• Remember to label your containers. It’s easy to forget what you planted.
  • Fill the containers with seedling mix. (soilless peat moss and equal parts vermiculite and perlite) Don’t use potting soil.
  • Pour the soilless mix into a large bucket and moisten with warm water. Fill the containers to just below the rim.
  • Plant your seeds according to your seed packet.
  • Cover containers with plastic. Prick holes with a toothpick for ventilation. Water as directed.
  • Water carefully. Try using a meat basting syringe which avoids too much soil disruption.
  • Find a place where there is natural bottom heat if possible.
  • Seeds sprout best at temperatures of 65 to 75 F.
  • When seedlings appear, remove the plastic and move containers into bright light.
  • When the seedlings get their second pair of leaves, prepare individual pots filled with potting mix and plenty of compost. Move seedlings carefully to the new pots and water well. Keep pots out of direct sun for a few days.

Click Here to visit The Old Farmer's Almanac Garden Planner website

~ Denise Dugas, Horticulture

The Connecticut Agricultural Experiment Station (CAES)

The Connecticut Agricultural Experiment Station (CAES), established in 1875, is the oldest agricultural experiment station in the United States. The main mission of the CAES is research. Programs also exist to educate the public to solve agricultural, public health, and environmental problems.

Agriculture is the main core area of research. New fruit and vegetable crops are evaluated. Pest problems are promptly diagnosed and investigated for control. Integrated Pest Management programs are developed to reduce insect and plant disease infestations with minimal use of pesticides. Nursery plants are inspected before they are shipped to other states or countries.

Ticks and mosquitoes transmit pathogenic organisms that can cause human illnesses or death. Field and laboratory studies are conducted to determine how these arthropods live and what methods can be safely used for control.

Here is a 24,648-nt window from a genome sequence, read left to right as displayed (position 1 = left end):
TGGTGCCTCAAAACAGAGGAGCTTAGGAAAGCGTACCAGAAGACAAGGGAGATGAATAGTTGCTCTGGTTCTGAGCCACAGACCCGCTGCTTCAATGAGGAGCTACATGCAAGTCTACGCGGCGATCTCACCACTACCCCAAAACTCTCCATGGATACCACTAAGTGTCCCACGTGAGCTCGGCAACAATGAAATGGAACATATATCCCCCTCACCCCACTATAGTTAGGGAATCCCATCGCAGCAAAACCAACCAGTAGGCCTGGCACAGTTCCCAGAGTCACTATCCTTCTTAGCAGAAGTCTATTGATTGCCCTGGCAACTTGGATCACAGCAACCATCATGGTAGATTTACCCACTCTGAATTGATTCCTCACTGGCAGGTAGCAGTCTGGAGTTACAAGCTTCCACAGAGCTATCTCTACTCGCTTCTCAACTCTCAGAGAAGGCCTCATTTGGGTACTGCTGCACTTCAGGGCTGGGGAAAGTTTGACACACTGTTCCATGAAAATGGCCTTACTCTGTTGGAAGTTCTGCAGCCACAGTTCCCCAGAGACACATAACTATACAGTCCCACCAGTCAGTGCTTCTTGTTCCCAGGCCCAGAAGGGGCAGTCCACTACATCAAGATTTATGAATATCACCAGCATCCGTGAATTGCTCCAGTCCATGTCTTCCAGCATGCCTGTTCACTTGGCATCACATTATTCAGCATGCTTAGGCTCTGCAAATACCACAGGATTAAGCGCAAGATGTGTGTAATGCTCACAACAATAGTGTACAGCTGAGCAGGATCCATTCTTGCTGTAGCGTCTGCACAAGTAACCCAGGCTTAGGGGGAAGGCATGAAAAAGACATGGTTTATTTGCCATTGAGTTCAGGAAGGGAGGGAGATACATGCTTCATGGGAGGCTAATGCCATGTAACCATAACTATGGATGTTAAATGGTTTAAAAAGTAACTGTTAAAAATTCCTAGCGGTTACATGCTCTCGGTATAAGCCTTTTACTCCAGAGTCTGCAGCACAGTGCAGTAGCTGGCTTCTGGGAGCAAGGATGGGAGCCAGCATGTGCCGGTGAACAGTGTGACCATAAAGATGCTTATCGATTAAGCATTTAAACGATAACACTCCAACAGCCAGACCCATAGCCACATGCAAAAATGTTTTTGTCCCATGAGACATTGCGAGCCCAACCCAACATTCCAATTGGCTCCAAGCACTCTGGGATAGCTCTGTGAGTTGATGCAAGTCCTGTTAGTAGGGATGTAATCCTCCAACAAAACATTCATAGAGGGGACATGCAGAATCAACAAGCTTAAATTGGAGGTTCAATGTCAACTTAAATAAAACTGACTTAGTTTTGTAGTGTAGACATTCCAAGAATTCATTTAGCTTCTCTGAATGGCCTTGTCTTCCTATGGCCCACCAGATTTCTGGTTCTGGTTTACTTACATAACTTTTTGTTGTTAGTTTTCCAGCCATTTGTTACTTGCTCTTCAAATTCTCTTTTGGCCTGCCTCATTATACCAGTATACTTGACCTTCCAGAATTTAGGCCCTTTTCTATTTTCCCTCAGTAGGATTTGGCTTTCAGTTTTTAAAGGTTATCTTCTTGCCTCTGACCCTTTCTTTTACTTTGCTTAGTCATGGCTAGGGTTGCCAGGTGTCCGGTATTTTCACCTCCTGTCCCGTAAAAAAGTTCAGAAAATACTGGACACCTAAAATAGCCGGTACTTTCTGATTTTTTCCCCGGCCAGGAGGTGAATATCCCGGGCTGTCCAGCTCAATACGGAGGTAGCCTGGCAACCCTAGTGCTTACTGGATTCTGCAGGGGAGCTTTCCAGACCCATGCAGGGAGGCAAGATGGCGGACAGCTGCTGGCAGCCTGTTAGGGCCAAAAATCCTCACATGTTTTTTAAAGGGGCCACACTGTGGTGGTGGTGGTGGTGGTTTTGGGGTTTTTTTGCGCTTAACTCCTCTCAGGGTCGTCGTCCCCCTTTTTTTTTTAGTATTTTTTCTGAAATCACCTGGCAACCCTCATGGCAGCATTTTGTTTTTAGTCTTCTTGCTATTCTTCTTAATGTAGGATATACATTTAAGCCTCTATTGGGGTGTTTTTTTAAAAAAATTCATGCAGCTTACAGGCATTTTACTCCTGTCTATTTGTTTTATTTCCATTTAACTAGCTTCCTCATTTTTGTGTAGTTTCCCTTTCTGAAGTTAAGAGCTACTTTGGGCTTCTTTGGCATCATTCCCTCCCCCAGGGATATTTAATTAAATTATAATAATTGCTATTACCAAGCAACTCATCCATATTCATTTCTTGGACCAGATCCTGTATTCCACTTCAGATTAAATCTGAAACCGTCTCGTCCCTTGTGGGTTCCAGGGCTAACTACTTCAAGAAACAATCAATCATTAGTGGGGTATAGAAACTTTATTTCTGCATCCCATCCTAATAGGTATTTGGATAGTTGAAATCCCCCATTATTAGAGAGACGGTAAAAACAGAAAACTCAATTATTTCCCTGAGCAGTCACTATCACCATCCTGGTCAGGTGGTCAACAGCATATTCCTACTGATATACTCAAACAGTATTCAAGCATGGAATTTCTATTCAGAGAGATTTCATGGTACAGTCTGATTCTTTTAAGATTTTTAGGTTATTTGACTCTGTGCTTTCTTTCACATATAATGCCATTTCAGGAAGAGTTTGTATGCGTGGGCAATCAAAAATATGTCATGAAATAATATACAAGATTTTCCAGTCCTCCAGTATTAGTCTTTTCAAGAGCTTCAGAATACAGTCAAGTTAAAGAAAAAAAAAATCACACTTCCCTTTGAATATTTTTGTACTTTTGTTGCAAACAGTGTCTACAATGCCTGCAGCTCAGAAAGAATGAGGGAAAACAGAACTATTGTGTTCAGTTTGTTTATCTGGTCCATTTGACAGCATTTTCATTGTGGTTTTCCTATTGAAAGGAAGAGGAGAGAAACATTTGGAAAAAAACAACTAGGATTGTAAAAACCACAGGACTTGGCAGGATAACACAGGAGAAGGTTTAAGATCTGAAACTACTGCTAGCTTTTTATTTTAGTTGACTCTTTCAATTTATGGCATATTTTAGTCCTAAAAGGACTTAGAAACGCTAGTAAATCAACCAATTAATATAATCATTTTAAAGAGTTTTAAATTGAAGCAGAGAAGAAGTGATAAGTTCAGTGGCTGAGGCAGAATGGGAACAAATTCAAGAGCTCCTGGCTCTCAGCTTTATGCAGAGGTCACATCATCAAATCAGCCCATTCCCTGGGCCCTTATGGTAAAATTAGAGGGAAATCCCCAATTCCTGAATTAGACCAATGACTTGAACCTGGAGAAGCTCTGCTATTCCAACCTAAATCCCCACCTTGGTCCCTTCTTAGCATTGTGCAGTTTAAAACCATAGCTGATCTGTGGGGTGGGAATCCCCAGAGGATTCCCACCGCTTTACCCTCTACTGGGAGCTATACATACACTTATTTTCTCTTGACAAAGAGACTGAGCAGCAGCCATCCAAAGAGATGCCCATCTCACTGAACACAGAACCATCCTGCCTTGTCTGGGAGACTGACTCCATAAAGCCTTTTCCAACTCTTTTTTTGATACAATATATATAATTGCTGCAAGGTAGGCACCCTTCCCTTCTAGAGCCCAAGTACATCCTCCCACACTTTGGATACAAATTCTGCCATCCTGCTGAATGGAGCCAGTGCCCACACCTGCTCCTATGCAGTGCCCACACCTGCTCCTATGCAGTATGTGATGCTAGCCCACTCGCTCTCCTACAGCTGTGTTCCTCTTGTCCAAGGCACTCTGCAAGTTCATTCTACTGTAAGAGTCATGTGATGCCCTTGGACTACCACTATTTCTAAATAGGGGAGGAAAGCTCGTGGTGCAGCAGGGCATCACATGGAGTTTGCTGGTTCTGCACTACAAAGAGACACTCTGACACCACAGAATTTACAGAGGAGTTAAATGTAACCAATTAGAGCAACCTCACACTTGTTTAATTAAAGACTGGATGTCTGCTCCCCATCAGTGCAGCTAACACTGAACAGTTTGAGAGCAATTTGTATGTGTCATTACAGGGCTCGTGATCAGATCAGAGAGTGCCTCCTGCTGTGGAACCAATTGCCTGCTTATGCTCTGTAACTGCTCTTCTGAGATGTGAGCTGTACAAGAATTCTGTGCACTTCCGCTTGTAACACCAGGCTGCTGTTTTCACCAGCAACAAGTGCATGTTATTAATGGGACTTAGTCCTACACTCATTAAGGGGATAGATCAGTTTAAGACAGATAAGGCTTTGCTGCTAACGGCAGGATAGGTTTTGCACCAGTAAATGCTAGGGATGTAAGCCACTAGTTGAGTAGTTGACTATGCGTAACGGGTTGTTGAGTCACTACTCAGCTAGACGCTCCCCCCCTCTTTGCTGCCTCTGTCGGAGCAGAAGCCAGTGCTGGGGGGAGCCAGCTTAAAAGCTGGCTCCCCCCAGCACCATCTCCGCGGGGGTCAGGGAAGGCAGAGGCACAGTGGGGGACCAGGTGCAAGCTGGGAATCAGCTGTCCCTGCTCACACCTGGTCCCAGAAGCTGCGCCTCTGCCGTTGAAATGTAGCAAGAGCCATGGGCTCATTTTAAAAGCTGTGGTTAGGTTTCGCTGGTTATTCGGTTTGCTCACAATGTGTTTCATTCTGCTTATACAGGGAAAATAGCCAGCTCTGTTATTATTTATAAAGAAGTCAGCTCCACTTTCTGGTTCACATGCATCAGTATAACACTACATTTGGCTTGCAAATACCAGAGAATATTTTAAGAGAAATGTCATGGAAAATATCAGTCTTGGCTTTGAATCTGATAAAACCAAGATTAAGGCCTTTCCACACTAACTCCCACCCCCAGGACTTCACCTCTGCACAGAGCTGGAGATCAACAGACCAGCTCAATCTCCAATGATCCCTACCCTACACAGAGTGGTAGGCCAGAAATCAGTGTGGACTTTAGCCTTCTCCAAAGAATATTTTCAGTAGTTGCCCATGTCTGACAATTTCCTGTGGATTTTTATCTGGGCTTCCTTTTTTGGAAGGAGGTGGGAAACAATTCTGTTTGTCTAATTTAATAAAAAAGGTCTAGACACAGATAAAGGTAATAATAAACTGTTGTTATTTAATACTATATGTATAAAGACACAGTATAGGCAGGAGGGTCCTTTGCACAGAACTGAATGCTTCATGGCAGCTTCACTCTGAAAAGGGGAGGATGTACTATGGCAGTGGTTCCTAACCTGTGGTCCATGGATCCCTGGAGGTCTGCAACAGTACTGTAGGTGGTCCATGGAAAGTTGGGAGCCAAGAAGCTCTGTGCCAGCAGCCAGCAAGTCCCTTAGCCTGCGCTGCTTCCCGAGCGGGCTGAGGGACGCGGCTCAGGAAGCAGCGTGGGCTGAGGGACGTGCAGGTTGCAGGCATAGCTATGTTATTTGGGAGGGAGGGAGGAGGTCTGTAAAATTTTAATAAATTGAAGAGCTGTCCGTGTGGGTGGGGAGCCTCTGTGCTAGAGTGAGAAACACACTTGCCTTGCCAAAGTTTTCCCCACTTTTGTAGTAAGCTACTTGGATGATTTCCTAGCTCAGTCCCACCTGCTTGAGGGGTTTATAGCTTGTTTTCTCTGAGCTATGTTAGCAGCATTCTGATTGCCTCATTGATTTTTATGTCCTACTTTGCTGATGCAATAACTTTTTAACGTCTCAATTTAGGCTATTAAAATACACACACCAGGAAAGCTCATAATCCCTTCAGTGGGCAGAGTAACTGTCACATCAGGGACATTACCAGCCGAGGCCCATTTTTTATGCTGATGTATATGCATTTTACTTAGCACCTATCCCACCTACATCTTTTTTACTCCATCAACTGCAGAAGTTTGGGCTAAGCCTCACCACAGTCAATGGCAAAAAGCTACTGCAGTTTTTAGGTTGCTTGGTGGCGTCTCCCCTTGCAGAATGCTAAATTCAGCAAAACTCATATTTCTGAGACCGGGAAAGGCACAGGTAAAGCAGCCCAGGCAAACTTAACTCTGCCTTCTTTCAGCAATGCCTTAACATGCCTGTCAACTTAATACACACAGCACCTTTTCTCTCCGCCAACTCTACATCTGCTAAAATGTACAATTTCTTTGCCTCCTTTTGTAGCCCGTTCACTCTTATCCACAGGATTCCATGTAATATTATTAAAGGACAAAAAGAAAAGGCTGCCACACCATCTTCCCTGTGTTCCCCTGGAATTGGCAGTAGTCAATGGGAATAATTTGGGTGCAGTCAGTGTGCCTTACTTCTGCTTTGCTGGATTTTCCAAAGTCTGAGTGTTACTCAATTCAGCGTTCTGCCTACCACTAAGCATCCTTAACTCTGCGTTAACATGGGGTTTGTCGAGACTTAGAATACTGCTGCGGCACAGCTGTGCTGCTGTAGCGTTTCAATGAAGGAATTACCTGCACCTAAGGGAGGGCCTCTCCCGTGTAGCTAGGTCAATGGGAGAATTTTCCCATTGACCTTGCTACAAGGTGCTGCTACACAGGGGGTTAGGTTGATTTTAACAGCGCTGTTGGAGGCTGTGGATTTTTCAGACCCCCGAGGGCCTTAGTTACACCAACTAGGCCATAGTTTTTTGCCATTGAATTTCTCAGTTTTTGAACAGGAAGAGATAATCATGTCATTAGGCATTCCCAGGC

Sixty percent of Connecticut is forested. Hardwood trees are important economically and ecologically. However, two destructive invasive insects, the Asian longhorned beetle and the Emerald ash borer, threaten our valuable forest resources. Extensive surveillance programs are in place to detect these and other pests as well as emerging plant diseases.

Current Research and Service Programs in Progress

  • Studying the links among Japanese barberry, white‐footed mice, and ticks infected with the Lyme disease agent
  • Testing a fungus to control blacklegged ticks and bed bugs
  • Evaluating new crops to enhance farm incomes and provide fresh produce for consumers.
  • Testing bark‐applied insecticides to control forest pests
  • Testing honey bees for pesticide exposure or diagnosing other causes of mortality
  • Investigating deer behavior to keep these animals away from highways and reduce plant damage
  • Investigating the fungus that causes boxwood blight

 

~ Denise Dugas, Horticulture

Wake up your Garden with Shrubs of Winter Interest

Showy color during snow season wakes up the garden with colorful berries that the birds also appreciate as food. The bright berry fruit stands out against the white snowy, winter landscape.